Reference : Quasicontinuum-based multiscale approaches for plate-like beam lattices experiencing ...
Scientific journals : Article
Engineering, computing & technology : Materials science & engineering
Computational Sciences
http://hdl.handle.net/10993/17424
Quasicontinuum-based multiscale approaches for plate-like beam lattices experiencing in-plane and out-of-plane deformation
English
Beex, Lars mailto [University of Luxembourg > Faculty of Science, Technology and Communication (FSTC) > Engineering Research Unit >]
Kerfriden, Pierre [Cardiff University > School of Engineering > > Senior Lecturer]
Rabczuk, Timon [Bauhaus University > Civil Engineering > > Prof]
Bordas, Stéphane mailto [University of Luxembourg > Faculty of Science, Technology and Communication (FSTC) > Engineering Research Unit >]
2014
Computer Methods in Applied Mechanics & Engineering
Elsevier Science
279
348-378
Yes (verified by ORBilu)
International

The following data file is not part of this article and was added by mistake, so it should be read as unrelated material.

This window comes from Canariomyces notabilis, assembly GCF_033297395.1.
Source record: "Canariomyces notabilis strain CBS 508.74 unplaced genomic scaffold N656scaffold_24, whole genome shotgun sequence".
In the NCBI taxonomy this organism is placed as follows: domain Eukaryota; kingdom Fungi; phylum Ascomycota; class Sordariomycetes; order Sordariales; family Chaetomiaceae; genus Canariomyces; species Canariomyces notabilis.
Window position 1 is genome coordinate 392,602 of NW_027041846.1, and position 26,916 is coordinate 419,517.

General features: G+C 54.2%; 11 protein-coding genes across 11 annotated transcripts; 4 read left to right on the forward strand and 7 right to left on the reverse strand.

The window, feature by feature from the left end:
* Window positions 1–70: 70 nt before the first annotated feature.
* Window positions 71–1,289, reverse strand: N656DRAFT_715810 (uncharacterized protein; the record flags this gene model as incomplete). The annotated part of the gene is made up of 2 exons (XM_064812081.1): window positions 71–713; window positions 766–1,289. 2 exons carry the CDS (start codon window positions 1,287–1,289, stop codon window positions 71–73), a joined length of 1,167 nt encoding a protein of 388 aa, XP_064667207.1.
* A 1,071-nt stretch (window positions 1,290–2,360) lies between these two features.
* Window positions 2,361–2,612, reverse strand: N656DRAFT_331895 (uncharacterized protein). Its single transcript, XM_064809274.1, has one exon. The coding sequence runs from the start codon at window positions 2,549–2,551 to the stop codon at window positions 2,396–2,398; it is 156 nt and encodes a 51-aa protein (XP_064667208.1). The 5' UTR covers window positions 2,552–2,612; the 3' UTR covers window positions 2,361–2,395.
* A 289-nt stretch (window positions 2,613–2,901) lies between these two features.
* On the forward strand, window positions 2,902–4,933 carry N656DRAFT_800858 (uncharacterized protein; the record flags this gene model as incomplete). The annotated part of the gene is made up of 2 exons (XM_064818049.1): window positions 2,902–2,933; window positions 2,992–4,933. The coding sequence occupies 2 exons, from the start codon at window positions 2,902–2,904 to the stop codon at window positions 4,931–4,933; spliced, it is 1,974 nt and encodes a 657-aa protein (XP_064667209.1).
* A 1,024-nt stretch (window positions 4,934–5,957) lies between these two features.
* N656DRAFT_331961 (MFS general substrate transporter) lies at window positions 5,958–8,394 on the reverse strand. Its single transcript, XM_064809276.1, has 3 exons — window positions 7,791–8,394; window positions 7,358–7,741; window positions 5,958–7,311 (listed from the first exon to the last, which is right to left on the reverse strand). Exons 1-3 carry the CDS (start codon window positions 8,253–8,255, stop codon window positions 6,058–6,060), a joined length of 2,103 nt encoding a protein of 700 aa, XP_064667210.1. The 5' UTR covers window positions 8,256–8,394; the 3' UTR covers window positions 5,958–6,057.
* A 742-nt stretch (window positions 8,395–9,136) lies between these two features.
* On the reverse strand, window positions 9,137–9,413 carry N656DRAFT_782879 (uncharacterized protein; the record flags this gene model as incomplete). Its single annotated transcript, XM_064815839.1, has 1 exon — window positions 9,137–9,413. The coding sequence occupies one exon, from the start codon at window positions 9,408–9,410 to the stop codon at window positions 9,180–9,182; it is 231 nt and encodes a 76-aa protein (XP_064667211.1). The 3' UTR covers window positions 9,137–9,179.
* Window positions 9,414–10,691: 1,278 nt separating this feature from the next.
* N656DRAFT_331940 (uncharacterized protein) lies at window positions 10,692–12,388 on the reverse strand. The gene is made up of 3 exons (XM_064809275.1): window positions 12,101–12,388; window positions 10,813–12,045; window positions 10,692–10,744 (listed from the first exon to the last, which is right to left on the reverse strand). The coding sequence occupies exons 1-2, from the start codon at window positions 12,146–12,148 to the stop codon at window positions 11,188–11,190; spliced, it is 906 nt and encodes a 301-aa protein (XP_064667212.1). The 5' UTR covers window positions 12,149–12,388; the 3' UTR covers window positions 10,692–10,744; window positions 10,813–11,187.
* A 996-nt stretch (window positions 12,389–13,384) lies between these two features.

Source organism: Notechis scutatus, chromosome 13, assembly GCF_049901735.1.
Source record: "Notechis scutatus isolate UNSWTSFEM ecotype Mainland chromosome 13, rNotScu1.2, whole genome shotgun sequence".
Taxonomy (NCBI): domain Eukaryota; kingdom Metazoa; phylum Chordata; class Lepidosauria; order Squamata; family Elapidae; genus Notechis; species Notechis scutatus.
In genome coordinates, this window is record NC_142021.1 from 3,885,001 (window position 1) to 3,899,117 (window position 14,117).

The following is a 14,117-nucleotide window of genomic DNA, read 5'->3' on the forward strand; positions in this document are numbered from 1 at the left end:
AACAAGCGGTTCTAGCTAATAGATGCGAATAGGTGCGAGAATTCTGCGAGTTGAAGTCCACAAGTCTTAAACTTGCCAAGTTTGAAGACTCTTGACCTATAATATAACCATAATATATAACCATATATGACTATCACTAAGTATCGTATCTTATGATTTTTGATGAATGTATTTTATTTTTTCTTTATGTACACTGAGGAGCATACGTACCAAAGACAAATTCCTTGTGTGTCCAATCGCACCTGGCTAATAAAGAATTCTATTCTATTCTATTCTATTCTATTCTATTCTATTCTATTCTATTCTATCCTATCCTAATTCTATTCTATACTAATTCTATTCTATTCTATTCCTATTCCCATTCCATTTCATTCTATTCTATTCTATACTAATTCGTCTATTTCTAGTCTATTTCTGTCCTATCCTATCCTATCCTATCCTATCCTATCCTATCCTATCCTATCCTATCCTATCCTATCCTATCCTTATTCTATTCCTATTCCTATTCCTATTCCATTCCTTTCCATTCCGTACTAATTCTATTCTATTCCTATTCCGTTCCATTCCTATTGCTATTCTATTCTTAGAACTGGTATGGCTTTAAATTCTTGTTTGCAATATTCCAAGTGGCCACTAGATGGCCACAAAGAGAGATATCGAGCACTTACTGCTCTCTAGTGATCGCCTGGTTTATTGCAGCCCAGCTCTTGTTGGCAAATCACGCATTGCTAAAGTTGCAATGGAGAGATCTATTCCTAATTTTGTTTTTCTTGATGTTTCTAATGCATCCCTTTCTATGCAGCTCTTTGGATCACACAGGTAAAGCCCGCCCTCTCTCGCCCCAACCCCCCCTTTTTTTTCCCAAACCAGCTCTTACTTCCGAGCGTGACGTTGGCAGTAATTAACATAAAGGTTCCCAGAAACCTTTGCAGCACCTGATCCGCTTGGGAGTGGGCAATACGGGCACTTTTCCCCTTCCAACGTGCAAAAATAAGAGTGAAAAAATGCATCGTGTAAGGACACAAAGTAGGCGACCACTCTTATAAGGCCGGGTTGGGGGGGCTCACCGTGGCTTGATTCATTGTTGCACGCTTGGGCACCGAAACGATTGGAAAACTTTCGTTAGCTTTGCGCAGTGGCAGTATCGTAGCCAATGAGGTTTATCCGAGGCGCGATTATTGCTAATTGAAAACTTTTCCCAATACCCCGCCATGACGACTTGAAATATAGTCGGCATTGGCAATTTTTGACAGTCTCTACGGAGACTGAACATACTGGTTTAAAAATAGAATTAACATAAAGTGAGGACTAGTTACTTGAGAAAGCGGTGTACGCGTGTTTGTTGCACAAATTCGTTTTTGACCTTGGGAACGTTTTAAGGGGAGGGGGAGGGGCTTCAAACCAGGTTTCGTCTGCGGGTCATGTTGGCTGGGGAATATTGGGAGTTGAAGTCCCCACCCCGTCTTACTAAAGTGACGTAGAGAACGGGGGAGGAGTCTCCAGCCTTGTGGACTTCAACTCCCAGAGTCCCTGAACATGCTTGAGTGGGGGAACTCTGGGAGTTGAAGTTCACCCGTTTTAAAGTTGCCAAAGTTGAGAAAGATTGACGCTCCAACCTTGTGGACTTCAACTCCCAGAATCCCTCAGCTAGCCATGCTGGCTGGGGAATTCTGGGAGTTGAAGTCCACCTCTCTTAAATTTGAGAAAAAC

0045-7825
Lausanne
Switzerland
[en] Quasicontinuum method ; Multiscale ; Beam lattice ; Lattice model ; Discrete model ; Network model
[en] The quasicontinuum (QC) method is a multiscale approach that aims to reduce the computational cost of discrete lattice computations. The method incorporates small-scale local lattice phenomena (e.g. a single lattice defect) in macroscale simulations. Since the method works directly and only on the beam lattice, QC frameworks do not require the construction and calibration of an accompanying continuum model (e.g. a cosserat/micropolar description). Furthermore, no coupling procedures are required between the regions of interest in which the beam lattice is fully resolved and coarse domains in which the lattice is effectively homogenized. Hence, the method is relatively straightforward to implement and calibrate. In this contribution, four variants of the QC method are investigated for their use for planar beam lattices which can also experience out-of-plane deformation. The different frameworks are compared to the direct lattice computations for three truly multiscale test cases in which a single lattice defect is present in an otherwise perfectly regular beam lattice.
Researchers
http://hdl.handle.net/10993/17424
10.1016/j.cma.2014.06.018
http://dx.doi.org/10.1016/j.cma.2014.06.018

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